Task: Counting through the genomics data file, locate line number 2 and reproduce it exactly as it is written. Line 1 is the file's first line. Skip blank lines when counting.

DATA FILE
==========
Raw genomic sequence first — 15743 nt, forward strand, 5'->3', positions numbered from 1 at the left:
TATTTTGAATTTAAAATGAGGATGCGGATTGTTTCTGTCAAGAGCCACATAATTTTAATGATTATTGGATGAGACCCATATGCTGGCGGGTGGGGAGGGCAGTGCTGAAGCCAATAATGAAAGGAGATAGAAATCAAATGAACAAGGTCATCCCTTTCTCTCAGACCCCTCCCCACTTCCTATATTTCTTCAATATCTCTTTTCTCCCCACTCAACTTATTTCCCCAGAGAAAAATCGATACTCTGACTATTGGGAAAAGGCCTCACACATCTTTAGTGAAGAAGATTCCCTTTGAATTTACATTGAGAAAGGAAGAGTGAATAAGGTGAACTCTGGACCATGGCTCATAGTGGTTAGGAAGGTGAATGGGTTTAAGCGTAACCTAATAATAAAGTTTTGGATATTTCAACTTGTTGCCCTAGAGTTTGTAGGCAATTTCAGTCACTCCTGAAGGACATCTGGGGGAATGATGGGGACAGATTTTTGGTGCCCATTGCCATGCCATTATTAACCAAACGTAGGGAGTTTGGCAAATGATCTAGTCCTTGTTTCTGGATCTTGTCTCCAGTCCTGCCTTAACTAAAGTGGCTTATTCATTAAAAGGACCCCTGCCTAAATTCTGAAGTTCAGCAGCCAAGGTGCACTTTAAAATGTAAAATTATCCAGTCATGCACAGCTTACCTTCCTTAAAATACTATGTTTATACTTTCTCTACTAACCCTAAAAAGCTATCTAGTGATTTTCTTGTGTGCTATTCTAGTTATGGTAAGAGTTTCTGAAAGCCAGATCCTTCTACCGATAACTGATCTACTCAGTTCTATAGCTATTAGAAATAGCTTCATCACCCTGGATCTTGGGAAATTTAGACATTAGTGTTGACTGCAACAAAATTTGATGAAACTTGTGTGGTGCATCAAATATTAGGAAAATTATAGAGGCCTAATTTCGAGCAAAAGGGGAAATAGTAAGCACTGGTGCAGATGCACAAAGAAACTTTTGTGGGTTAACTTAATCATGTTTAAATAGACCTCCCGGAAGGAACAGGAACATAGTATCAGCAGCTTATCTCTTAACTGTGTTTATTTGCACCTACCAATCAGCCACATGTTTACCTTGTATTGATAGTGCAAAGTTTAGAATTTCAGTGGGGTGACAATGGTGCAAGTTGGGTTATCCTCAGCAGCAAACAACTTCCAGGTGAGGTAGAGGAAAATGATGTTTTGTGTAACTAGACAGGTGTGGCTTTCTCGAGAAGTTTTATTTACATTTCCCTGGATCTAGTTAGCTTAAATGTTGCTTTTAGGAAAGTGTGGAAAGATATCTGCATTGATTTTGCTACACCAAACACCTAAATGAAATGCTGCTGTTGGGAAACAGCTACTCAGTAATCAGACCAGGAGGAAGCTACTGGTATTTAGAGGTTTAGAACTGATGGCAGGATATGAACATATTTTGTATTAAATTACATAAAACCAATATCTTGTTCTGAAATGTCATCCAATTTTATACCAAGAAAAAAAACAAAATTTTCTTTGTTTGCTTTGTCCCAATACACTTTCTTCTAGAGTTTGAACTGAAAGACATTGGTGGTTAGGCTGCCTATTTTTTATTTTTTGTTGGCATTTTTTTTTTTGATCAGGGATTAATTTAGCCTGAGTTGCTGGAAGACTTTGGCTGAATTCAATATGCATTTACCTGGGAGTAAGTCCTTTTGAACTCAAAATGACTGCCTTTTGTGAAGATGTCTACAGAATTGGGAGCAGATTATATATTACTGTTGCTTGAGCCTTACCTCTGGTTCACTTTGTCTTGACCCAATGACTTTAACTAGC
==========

TATTTTGAATTTAAAATGAGGATGCGGATTGTTTCTGTCAAGAGCCACATAATTTTAATGATTATTGGATGAGACCCATATGCTGGCGGGTGGGGAGGGCAGTGCTGAAGCCAATAATGAAAGGAGATAGAAATCAAATGAACAAGGTCATCCCTTTCTCTCAGACCCCTCCCCACTTCCTATATTTCTTCAATATCTCTTTTCTCCCCACTCAACTTATTTCCCCAGAGAAAAATCGATACTCTGACTATTGGGAAAAGGCCTCACACATCTTTAGTGAAGAAGATTCCCTTTGAATTTACATTGAGAAAGGAAGAGTGAATAAGGTGAACTCTGGACCATGGCTCATAGTGGTTAGGAAGGTGAATGGGTTTAAGCGTAACCTAATAATAAAGTTTTGGATATTTCAACTTGTTGCCCTAGAGTTTGTAGGCAATTTCAGTCACTCCTGAAGGACATCTGGGGGAATGATGGGGACAGATTTTTGGTGCCCATTGCCATGCCATTATTAACCAAACGTAGGGAGTTTGGCAAATGATCTAGTCCTTGTTTCTGGATCTTGTCTCCAGTCCTGCCTTAACTAAAGTGGCTTATTCATTAAAAGGACCCCTGCCTAAATTCTGAAGTTCAGCAGCCAAGGTGCACTTTAAAATGTAAAATTATCCAGTCATGCACAGCTTACCTTCCTTAAAATACTATGTTTATACTTTCTCTACTAACCCTAAAAAGCTATCTAGTGATTTTCTTGTGTGCTATTCTAGTTATGGTAAGAGTTTCTGAAAGCCAGATCCTTCTACCGATAACTGATCTACTCAGTTCTATAGCTATTAGAAATAGCTTCATCACCCTGGATCTTGGGAAATTTAGACATTAGTGTTGACTGCAACAAAATTTGATGAAACTTGTGTGGTGCATCAAATATTAGGAAAATTATAGAGGCCTAATTTCGAGCAAAAGGGGAAATAGTAAGCACTGGTGCAGATGCACAAAGAAACTTTTGTGGGTTAACTTAATCATGTTTAAATAGACCTCCCGGAAGGAACAGGAACATAGTATCAGCAGCTTATCTCTTAACTGTGTTTATTTGCACCTACCAATCAGCCACATGTTTACCTTGTATTGATAGTGCAAAGTTTAGAATTTCAGTGGGGTGACAATGGTGCAAGTTGGGTTATCCTCAGCAGCAAACAACTTCCAGGTGAGGTAGAGGAAAATGATGTTTTGTGTAACTAGACAGGTGTGGCTTTCTCGAGAAGTTTTATTTACATTTCCCTGGATCTAGTTAGCTTAAATGTTGCTTTTAGGAAAGTGTGGAAAGATATCTGCATTGATTTTGCTACACCAAACACCTAAATGAAATGCTGCTGTTGGGAAACAGCTACTCAGTAATCAGACCAGGAGGAAGCTACTGGTATTTAGAGGTTTAGAACTGATGGCAGGATATGAACATATTTTGTATTAAATTACATAAAACCAATATCTTGTTCTGAAATGTCATCCAATTTTATACCAAGAAAAAAAACAAAATTTTCTTTGTTTGCTTTGTCCCAATACACTTTCTTCTAGAGTTTGAACTGAAAGACATTGGTGGTTAGGCTGCCTATTTTTTATTTTTTGTTGGCATTTTTTTTTTTGATCAGGGATTAATTTAGCCTGAGTTGCTGGAAGACTTTGGCTGAATTCAATATGCATTTACCTGGGAGTAAGTCCTTTTGAACTCAAAATGACTGCCTTTTGTGAAGATGTCTACAGAATTGGGAGCAGATTATATATTACTGTTGCTTGAGCCTTACCTCTGGTTCACTTTGTCTTGACCCAATGACTTTAACTAGC